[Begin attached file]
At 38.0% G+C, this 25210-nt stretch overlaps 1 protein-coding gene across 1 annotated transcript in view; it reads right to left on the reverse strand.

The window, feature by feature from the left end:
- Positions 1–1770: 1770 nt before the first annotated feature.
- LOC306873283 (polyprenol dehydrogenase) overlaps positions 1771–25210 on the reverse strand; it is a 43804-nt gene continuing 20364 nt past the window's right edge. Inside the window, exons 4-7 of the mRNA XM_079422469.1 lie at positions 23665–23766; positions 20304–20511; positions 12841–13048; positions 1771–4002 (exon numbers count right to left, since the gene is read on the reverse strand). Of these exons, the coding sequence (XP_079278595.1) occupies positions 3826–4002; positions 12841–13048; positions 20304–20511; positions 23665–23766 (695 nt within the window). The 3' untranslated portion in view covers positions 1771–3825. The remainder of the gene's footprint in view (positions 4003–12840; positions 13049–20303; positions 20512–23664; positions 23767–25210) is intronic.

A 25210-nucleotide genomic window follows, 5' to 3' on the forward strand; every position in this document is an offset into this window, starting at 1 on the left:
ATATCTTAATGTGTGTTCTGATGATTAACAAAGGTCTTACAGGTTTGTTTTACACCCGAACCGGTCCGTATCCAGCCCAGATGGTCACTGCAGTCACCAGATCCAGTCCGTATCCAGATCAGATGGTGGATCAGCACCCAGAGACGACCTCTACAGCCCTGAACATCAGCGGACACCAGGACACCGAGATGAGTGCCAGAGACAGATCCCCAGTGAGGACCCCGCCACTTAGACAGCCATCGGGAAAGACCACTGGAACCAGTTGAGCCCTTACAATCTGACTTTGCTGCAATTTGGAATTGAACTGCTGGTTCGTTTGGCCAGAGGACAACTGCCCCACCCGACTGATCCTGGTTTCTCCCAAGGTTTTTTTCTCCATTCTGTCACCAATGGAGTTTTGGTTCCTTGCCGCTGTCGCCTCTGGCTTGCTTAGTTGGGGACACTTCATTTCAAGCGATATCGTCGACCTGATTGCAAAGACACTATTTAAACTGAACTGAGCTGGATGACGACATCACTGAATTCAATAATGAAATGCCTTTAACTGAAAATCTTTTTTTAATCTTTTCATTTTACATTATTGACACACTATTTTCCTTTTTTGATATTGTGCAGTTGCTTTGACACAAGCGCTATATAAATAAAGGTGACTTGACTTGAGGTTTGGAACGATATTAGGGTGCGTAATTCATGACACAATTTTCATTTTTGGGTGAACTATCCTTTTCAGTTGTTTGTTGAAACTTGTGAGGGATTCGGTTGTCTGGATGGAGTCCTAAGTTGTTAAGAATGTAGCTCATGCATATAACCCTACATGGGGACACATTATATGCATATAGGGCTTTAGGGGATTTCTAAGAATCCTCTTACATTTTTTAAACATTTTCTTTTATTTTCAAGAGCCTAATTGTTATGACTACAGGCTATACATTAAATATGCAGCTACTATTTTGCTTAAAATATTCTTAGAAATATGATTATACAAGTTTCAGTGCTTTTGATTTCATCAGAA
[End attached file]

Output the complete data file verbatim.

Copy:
At 38.0% G+C, this 25210-nt stretch overlaps 1 protein-coding gene across 1 annotated transcript in view; it reads right to left on the reverse strand.

The window, feature by feature from the left end:
- Positions 1–1770: 1770 nt before the first annotated feature.
- LOC306873283 (polyprenol dehydrogenase) overlaps positions 1771–25210 on the reverse strand; it is a 43804-nt gene continuing 20364 nt past the window's right edge. Inside the window, exons 4-7 of the mRNA XM_079422469.1 lie at positions 23665–23766; positions 20304–20511; positions 12841–13048; positions 1771–4002 (exon numbers count right to left, since the gene is read on the reverse strand). Of these exons, the coding sequence (XP_079278595.1) occupies positions 3826–4002; positions 12841–13048; positions 20304–20511; positions 23665–23766 (695 nt within the window). The 3' untranslated portion in view covers positions 1771–3825. The remainder of the gene's footprint in view (positions 4003–12840; positions 13049–20303; positions 20512–23664; positions 23767–25210) is intronic.

A 25210-nucleotide genomic window follows, 5' to 3' on the forward strand; every position in this document is an offset into this window, starting at 1 on the left:
ATATCTTAATGTGTGTTCTGATGATTAACAAAGGTCTTACAGGTTTGTTTTACACCCGAACCGGTCCGTATCCAGCCCAGATGGTCACTGCAGTCACCAGATCCAGTCCGTATCCAGATCAGATGGTGGATCAGCACCCAGAGACGACCTCTACAGCCCTGAACATCAGCGGACACCAGGACACCGAGATGAGTGCCAGAGACAGATCCCCAGTGAGGACCCCGCCACTTAGACAGCCATCGGGAAAGACCACTGGAACCAGTTGAGCCCTTACAATCTGACTTTGCTGCAATTTGGAATTGAACTGCTGGTTCGTTTGGCCAGAGGACAACTGCCCCACCCGACTGATCCTGGTTTCTCCCAAGGTTTTTTTCTCCATTCTGTCACCAATGGAGTTTTGGTTCCTTGCCGCTGTCGCCTCTGGCTTGCTTAGTTGGGGACACTTCATTTCAAGCGATATCGTCGACCTGATTGCAAAGACACTATTTAAACTGAACTGAGCTGGATGACGACATCACTGAATTCAATAATGAAATGCCTTTAACTGAAAATCTTTTTTTAATCTTTTCATTTTACATTATTGACACACTATTTTCCTTTTTTGATATTGTGCAGTTGCTTTGACACAAGCGCTATATAAATAAAGGTGACTTGACTTGAGGTTTGGAACGATATTAGGGTGCGTAATTCATGACACAATTTTCATTTTTGGGTGAACTATCCTTTTCAGTTGTTTGTTGAAACTTGTGAGGGATTCGGTTGTCTGGATGGAGTCCTAAGTTGTTAAGAATGTAGCTCATGCATATAACCCTACATGGGGACACATTATATGCATATAGGGCTTTAGGGGATTTCTAAGAATCCTCTTACATTTTTTAAACATTTTCTTTTATTTTCAAGAGCCTAATTGTTATGACTACAGGCTATACATTAAATATGCAGCTACTATTTTGCTTAAAATATTCTTAGAAATATGATTATACAAGTTTCAGTGCTTTTGATTTCATCAGAA